Where’s the Wisdom?
My son was in his first few months of high school. At 14, what was he really going through as he watched all this unfold in such a heavy environment? I took talking for granted and assumed my fighting attitude was ringing a positive vibe. I assumed that he understood that the effects of the chemo were deleterious, and it wasn’t really me. I never asked or checked in with him as I was too caught up in dealing with my physical and mental limitations. He was witnessing the physical deterioration of both me and his grandfather. Two close male role models in his life were struggling hard. He is not as gregarious as the girls so even though we did have family talks, he wasn’t getting a lot of airtime. The girls were trying to maintain their cadence of work, school and social needs, and the changing rythmn was surely affecting them. My girls began to spend a lot more time at the house and with my parents also in town, it was getting a little crowded. Work hours were being piled on too, as the holidays were getting closer. Alex was getting ready to graduate and Allie and Olivia were dealing with their finals and end of year assignment wrap ups. All that exciting and stressful energy as they prepared: exams, certifications, ceremonies, parties, grad pictures, and other preparations. Yet they made time to be with me during some infusions. They were present at more meals. Every couch and room was full. I had become a mere observer of what was unfolding in my own home: a passive participant, distracted by my own morbidity. Looking back, I think there is so much more I should have been saying, asking, and I should have been listening more closely.
Needless to say, when this much pressure builds up within any vessel, the inability to release or resolve some of that pressure inevitably leads to an involuntary release of that pressure. I wish I could tell you it was all singing and dancing, hugging and laughing, roses and sunshine at my house…but that’s not my family. Every once in a while, a little yelling, crying, reckoning and resolving was necessary; so, we did. We came to expect that things were going to blow up once in a while, but we also knew it would be better once we regrouped and slowed things down a little.
How could I let the pressure build up like that? Why didn’t I notice it and address it sooner? I am supposed to be the elder in this house. When you’re faced with your own mortality you may believe that, all of the sudden, you will be filled with the wisdom and courage to sort it all out and keep it together for yourself and those that surround you. You may believe that significant adversity will instantly provide you with all of the right things to say to calmly manage any situation. Challenges will provide you with the perfect story or anecdote to assuage any doubts and fears, and most importantly, provide you with a viable solution to solve any problem…well, not me. My mortality had me lost for some time. I had no idea and my focus was firmly fixed on getting through the first phase of treatment. It wasn’t until I started to force myself to be more reflective, that I realized how much I couldn’t see. One thing that became important and even necessary to cope with just about anything, was my own ‘elasticity’. How much could I bend before I broke and how much could I listen before I spoke. Problems didn’t present themselves when I lost my way…the problems happen when I don’t stop soon enough to ask for directions and recalibrate my path. Now, I am not saying I have figured it all out. I just hope that, I have learned that sooner rather than later, when I find myself lost, I stop to ask for directions and get back on the right path…hopefully.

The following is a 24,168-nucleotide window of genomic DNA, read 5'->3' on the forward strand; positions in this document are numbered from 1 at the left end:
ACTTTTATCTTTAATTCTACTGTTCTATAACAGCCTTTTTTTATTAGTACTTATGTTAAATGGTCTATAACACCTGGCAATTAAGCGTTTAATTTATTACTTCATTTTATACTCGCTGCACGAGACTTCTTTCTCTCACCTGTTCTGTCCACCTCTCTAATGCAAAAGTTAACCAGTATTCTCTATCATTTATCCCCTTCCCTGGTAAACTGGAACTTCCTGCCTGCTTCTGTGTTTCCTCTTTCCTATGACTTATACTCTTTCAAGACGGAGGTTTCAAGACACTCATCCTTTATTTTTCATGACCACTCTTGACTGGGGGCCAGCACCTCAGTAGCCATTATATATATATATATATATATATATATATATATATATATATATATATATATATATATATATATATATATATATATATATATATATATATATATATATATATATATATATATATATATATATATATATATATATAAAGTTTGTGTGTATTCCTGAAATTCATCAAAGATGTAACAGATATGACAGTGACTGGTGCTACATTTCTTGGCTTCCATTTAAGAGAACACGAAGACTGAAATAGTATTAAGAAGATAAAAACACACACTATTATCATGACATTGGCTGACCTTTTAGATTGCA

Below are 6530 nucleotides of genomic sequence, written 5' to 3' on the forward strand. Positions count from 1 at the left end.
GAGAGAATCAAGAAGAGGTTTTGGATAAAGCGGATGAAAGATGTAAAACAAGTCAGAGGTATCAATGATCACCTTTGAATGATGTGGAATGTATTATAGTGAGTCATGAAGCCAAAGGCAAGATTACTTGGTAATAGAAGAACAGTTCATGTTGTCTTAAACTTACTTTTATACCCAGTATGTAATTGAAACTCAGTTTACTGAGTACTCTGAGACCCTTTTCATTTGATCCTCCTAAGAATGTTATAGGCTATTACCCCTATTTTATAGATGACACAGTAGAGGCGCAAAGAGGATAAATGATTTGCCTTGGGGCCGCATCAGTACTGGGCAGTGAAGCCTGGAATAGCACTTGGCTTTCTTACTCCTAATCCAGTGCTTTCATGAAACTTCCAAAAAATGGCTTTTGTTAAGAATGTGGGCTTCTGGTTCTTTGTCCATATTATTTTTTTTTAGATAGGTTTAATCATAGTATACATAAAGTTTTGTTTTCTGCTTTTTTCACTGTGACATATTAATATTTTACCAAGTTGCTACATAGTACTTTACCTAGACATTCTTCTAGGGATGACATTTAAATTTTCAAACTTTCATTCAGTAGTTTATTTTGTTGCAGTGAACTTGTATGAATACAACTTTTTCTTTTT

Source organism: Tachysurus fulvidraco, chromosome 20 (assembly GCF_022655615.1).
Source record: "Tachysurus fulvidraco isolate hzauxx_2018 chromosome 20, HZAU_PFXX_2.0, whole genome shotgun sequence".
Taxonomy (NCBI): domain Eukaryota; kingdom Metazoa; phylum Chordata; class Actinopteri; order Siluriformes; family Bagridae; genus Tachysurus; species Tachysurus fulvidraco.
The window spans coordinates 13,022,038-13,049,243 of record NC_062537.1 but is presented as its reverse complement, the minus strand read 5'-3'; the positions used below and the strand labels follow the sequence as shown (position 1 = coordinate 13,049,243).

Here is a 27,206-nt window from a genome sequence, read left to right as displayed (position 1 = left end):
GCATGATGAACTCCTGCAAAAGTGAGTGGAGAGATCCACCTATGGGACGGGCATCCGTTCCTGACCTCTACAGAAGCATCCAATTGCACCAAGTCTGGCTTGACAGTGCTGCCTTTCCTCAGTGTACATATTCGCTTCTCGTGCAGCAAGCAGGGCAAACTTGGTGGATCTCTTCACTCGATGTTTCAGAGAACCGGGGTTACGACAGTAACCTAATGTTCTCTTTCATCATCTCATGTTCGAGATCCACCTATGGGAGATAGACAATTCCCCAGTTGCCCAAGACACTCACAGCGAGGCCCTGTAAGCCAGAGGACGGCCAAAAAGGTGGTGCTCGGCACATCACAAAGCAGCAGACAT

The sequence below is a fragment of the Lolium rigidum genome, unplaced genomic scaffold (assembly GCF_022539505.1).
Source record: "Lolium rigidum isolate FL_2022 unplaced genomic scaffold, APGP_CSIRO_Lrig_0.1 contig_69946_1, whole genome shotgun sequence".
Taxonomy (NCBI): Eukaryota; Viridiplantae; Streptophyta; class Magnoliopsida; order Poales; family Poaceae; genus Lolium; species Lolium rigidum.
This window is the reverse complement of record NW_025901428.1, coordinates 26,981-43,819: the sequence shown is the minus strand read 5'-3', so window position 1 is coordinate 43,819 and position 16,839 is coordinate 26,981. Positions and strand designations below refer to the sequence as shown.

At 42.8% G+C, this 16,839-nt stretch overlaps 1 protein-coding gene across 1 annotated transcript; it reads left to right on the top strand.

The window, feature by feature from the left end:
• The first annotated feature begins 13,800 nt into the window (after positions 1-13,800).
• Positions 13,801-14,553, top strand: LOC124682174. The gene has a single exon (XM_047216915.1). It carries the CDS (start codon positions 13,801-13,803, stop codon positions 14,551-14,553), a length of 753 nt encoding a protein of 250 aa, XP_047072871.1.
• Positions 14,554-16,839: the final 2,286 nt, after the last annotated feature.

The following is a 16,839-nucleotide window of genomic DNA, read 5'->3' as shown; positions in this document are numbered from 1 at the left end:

I’ll be the first to admit, I’m not the easiest person to live with; I have been known to be critical, combative, obsessive, a little over-bearing and sometimes a pain in the ass. Put me on steroids and make me sick most of the time, well I was becoming a whole new kind of special. My focus had to change. I was not my disease or the drugs that were trying to save me. It wasn’t until December and January that I had decided, any optional medication had to stop.
Side note: after my very first chemo session, somewhere there is a picture of my father and I, at the bottom of my drained pool, finishing the clean-up – I had my portable infusion machine strapped on and a mop in my hand. It was a fair description of the Panacci way: adversity is squashed by hard work – that didn’t last too long, but it felt great while it lasted.
I had to manage my symptoms from the chemo with more meditation and prayer instead of medication. I began to spend more hours on the couch or in the backyard, staring at a square patch of fabric or the roses until the nausea went away. I became proficient at breathing through whatever was washing over me. I would wake up and immediately turn to reading to distract me from my own irritability. I do love the fact that I have read so much more than usual during this time. I had pulled out books that I hadn’t read in a while, added a few new ones and focused on a couple of poets to get me through. I’ll include my chemo reading list at some point. It was hard not to go back to the Lorazepam, Ondansetron, Montelukast, Prochlorperazine, Loperamide, Dexamethasone, Oxycodone or whatever else I was taking. I couldn’t deal with the negativity they brought along with their relief.